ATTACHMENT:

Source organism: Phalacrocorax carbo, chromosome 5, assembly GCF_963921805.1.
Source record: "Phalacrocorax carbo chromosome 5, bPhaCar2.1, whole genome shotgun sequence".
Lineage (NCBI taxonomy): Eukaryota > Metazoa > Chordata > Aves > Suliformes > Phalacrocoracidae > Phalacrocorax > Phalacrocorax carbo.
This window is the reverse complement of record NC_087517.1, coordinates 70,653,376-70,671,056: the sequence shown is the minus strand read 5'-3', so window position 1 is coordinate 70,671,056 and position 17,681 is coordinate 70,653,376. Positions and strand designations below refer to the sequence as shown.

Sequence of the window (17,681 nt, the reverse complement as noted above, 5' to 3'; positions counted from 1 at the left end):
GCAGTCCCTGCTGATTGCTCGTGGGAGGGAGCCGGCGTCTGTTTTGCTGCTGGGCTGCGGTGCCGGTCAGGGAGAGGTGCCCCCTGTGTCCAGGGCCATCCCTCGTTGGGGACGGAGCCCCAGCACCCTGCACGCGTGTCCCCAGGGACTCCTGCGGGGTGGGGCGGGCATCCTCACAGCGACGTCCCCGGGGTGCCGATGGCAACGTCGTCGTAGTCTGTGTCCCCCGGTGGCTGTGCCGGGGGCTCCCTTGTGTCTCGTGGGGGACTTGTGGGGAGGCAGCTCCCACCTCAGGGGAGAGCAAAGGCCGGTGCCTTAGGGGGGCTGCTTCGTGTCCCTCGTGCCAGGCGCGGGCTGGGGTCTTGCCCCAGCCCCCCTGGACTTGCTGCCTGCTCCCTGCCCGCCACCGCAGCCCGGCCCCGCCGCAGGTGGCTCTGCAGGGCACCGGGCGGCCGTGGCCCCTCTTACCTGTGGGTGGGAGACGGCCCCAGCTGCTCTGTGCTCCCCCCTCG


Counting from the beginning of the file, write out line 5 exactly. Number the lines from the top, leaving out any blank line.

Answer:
Sequence of the window (17,681 nt, the reverse complement as noted above, 5' to 3'; positions counted from 1 at the left end):